Patrick Murphy Named One of America's Least Effective Congressmen Based On Bills Passed In His First Term

Patrick Murphy Named One of America's Least Effective Congressmen Based On Bills Passed In His First Term
Photo Courtesy US House

The Democratic senate primary race between Reps. Patrick Murphy and Alan Grayson will likely be colored as a moderate versus progressive matchup, but Grayson is already trying to frame it more as effective congressman versus do-nothing congressman. Grayson certainly got some help in the category last week from congressional tracking website Inside Gov. They named Murphy as one of the least-effective members of congress. In fact, he placed 21st on the list. 

To come up with the rankings, Inside Gov didn't consider the number of bills a representative sponsored that were turned into law since so few bills actually go on to be law, but rather the percentage of bills sponsored that even went on to pass a single committee. Bills from the current session of congress weren't considered since they can still become law, so Murphy's ranking is based on his first term.

Turns out during that time he sponsored 29 total bills and had exactly zero passed by committee

In comparison, Grayson introduced 96 bills during that term and had two that were passed out of committee. 

Grayson, however, is something of a legislation-writing matching. He introduced more bills during that term than any other member of congress, and that's a fact he likes to trump. 

"In the past two years in Congress, I’ve written more bills, passed more amendments on the floor of the House and enacted more of my bills into law than any other member of the House — No. 1 out of 435 of us,," he said during his campaign announcement video last month.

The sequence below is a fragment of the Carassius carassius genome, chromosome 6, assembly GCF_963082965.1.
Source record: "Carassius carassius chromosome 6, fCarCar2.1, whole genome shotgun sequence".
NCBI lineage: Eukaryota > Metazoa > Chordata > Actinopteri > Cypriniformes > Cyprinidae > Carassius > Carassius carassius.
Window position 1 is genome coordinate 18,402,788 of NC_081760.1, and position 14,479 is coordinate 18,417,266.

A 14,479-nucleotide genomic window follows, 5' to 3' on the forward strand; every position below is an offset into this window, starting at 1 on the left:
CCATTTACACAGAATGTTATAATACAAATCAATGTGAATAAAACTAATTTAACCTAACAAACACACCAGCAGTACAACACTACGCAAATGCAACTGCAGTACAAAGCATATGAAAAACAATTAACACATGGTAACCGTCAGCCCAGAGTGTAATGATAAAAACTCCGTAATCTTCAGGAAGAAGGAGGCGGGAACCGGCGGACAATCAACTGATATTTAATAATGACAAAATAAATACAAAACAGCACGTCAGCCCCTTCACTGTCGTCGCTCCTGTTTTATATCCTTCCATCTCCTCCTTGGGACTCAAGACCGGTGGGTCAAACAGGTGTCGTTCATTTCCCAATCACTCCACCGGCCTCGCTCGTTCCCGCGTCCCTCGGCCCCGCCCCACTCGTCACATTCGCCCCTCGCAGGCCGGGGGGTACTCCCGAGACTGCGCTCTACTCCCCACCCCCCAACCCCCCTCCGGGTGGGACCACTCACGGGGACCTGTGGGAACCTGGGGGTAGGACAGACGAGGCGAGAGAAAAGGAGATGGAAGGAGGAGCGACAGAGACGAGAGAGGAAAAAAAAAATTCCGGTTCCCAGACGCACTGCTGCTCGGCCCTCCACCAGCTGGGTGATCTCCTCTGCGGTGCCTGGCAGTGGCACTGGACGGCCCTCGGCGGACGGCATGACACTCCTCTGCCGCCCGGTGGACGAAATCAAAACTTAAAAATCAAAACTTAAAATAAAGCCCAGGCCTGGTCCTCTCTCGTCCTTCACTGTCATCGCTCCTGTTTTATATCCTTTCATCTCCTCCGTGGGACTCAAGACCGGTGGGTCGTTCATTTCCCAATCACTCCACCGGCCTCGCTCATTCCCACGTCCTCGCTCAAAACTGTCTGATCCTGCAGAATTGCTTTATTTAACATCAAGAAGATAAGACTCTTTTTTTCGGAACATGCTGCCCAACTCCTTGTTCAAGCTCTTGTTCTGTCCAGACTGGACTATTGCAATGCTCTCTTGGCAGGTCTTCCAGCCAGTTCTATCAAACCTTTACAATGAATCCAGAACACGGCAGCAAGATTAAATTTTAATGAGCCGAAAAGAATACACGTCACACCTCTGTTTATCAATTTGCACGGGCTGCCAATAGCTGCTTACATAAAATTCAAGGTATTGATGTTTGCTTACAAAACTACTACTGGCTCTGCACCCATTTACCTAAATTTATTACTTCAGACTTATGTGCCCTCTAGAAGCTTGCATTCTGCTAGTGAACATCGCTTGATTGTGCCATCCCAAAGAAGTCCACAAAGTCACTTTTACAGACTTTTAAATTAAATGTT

Politifact rated that claim true, but added quite a few caveats. 

"As we have noted before, the number of bills sponsored by a member doesn’t tell the full story about any member’s legislative accomplishments," wrote the site. "They can also influence legislation in other ways, such as writing language that gets included in a separate bill, co-sponsoring bills, holding hearings and negotiating agreements." 

They noted that while none of Grayson's bills actually became law, 10 did go on to become part of other larger bills that were passed. also offers different takes on Grayson and Murphy's effectiveness during the term. 

Grayson was particularly bad about getting Republicans to co-sponsor his legislation, with only a single of his bills getting any Republican support. In fact, Grayson was particularly bad about attracting many co-sponsors at all. Zero of Grayson's bills had a companion in the Senate. 

In contrast, Murphy was ranked better about working with the Senate, and attracting co-sponsors, especially bipartisan co-sponsors. Which does bring us back to the idea that this is a fight between a moderate and a liberal after all. 

Update: Murphy's campaign sent New Times a statement calling the basis of the In Gov study into question. Here's the statement in full:

The deeply flawed study by InsideGov could not be more inaccurate and misleading. Patrick Murphy has passed numerous bills and amendments, including legislation to fund protections for Florida's environment, cut billions in wasteful spending, and improve transparency in student loans. InsideGov has irresponsibly ignored this good work Patrick has accomplished for his district and Florida.

While InsideGov bizarrely claims to have examined bills approved by committee, Patrick has actually had several bills approved by committee.

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